Modigliani, Woman's head in profile, 1906-1907.
By Seungyong Chang
President, Art Collage JANG, Modigliani Institute Korea and J Books & Media
Modigliani was an Italian painter and sculptor who was born on July 12, 1884 and died on January 24, 1920 and mainly active in France. He became the epitome of the tragic artist who, with Vincent van Gogh, gained great fame after his death, living a miserable life of poverty and suffering in the poverty during his lifetime. He moved from his hometown of Livorno, Italy, to Paris, the center of avant-garde art at that time, in 1906 at the age of 22. Although living short life, Modigliani painted fiercely and as a result left relatively a number of works considering the time he lived. However, not many of his paintings during the early years of Paris (~1908), including 1906 of moving to Paris, remain. Referencing the Ceroni Catalog, created by Italian critic, Ambrogio Ceroni, which is the most recognized among the catalogs of Modigliani's works in the art field, there are a total of 337 paintings of Modigliani but only eleven paintings are listed from 1906 to 1908. Then, why there exist so few paintings of Modigliani during the early years in Paris compared to other periods? In this article, I’d like to summarize the reasons.
Modigliani's family was once a wealthy businessman's family, but by the time Modigliani was born, his father's business failed and his family fell into trouble. After moving to Paris, Modigliani got his studio in the Bateau-Lavoir in Montmartre, a residence of poor artists. Although the place was a gathering place for the poor, Modigliani initially tried to keep his appearances neat so that people aware that he was once the son of a wealthy family, and his studio was always tidy. Modigliani regularly wrote letters to his mother, sketched his nudes at the Académie Colarossi and drank only moderate amounts of wine. Those who knew him at the time considered him a bit reserved and unsociable. Modigliani, who had a handsome appearance and knowledge of literature, was the idol of many women.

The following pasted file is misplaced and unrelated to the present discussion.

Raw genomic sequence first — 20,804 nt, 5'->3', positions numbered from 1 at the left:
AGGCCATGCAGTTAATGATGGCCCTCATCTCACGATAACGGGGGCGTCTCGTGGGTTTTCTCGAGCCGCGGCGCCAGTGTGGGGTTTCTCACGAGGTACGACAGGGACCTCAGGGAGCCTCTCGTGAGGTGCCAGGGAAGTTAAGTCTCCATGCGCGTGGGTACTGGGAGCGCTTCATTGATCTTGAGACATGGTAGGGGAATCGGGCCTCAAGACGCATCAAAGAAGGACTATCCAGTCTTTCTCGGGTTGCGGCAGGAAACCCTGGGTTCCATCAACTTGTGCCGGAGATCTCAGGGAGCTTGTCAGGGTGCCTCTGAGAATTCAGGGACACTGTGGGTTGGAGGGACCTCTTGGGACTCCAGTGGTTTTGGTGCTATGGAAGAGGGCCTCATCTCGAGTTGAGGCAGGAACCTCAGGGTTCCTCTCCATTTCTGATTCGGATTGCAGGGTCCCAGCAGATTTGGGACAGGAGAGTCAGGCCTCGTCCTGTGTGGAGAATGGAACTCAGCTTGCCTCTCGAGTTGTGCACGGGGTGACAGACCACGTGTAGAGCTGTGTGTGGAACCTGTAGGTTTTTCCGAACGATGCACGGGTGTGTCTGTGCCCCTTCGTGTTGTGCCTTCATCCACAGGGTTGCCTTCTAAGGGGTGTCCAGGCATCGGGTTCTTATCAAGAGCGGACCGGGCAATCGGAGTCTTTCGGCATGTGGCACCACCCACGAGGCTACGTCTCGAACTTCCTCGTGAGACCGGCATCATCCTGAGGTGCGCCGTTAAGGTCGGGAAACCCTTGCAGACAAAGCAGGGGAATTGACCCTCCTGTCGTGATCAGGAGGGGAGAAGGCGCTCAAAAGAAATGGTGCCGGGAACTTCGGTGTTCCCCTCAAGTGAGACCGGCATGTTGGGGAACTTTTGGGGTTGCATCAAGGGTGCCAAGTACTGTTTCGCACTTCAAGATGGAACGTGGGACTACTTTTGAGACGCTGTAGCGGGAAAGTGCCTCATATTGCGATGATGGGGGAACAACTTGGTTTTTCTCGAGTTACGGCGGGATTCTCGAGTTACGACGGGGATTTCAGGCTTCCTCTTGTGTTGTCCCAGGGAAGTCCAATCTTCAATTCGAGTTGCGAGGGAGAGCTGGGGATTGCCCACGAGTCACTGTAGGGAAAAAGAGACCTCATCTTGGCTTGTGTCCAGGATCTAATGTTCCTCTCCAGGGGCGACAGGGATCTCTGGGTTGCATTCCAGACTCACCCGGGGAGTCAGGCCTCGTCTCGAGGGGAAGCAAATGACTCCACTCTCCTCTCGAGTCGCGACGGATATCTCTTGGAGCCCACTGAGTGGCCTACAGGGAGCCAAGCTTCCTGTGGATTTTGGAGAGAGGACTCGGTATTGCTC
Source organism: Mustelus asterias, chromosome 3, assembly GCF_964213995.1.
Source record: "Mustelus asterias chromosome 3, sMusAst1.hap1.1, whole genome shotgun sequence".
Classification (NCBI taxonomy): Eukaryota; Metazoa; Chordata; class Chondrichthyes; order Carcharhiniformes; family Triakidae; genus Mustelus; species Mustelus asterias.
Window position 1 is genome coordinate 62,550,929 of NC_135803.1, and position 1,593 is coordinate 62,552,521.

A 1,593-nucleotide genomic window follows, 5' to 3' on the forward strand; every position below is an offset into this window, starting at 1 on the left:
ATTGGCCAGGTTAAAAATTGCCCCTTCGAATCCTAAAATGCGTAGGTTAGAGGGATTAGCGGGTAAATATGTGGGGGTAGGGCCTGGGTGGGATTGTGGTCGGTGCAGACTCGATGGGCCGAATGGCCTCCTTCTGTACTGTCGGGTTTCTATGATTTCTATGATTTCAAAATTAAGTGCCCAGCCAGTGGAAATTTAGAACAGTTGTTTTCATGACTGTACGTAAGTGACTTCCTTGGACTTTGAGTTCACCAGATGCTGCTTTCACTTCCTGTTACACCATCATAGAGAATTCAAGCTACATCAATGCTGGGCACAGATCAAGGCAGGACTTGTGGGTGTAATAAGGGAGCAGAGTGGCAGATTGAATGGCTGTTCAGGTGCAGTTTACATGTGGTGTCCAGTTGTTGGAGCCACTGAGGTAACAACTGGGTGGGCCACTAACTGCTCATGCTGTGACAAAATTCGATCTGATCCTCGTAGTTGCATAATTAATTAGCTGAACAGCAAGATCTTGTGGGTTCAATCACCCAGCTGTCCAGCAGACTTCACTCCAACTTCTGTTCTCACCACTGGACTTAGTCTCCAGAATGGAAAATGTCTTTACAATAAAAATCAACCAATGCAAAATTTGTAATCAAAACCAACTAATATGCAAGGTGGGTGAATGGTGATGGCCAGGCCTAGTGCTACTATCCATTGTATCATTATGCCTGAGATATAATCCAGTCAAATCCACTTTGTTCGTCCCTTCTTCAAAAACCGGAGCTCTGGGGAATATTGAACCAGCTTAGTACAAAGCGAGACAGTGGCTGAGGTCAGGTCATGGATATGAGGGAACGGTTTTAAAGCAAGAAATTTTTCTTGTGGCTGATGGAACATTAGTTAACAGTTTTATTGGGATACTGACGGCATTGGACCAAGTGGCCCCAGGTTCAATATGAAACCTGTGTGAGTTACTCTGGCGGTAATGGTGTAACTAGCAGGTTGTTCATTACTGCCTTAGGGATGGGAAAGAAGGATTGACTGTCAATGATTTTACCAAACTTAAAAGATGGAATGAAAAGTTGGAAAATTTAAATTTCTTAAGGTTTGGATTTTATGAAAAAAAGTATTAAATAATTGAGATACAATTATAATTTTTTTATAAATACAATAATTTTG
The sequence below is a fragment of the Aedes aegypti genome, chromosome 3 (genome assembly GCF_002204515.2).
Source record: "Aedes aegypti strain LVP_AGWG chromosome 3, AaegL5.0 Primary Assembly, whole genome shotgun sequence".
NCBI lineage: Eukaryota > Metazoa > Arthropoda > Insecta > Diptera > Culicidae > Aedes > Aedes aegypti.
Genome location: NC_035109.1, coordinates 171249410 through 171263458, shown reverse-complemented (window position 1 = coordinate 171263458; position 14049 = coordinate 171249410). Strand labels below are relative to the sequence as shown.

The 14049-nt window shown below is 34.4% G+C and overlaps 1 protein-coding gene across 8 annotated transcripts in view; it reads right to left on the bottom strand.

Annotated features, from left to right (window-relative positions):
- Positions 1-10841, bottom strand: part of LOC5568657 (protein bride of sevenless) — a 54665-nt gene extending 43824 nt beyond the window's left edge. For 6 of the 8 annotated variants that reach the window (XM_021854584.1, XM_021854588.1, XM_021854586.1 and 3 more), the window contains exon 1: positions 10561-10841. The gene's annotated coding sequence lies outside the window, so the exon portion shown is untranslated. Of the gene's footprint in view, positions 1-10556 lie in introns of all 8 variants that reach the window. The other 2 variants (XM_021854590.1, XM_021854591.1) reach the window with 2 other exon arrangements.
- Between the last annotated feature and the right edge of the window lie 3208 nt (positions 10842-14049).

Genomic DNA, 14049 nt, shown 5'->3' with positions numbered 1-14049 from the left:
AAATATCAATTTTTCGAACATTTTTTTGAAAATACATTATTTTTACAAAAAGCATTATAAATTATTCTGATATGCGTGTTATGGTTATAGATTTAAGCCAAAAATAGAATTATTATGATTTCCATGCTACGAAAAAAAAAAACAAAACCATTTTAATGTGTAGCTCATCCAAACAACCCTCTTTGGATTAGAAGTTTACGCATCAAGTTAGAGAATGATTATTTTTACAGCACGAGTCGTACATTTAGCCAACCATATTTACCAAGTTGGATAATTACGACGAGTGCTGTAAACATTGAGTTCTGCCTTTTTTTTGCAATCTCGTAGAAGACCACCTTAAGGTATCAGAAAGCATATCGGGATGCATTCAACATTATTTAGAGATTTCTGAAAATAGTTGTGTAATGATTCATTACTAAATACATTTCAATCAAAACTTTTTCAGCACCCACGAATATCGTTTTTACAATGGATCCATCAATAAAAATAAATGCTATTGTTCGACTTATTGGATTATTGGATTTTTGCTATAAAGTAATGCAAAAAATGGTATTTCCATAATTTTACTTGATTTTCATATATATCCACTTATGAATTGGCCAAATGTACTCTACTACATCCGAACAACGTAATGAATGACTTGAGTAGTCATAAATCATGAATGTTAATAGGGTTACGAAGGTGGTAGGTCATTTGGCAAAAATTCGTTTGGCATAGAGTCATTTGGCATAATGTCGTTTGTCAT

However, within a year after his arrival in Paris, Modigliani's behavior and reputation had changed dramatically, transforming himself from a fine, sophisticated academician artist to the prince of vagabonds.
The poet and journalist Louis Latourette, who visited Modigliani's studio after his transformation, recalled that his previously neatly organized studio was in great disarray. At the time, Modigliani had already turned into an alcoholic and a drug addict, and his studio was a reflection of his such transformation. In the process of his transformation, Modigliani resented about the academic art that had characterized his life and education up to that point, so that most of his paintings up to that point became victims to his transformation. Not only did he get rid of all his bourgeois heritage in his studio, but he also began to destroy almost all of his early paintings, which he described as "Childish baubles, done when I was a dirty bourgeois."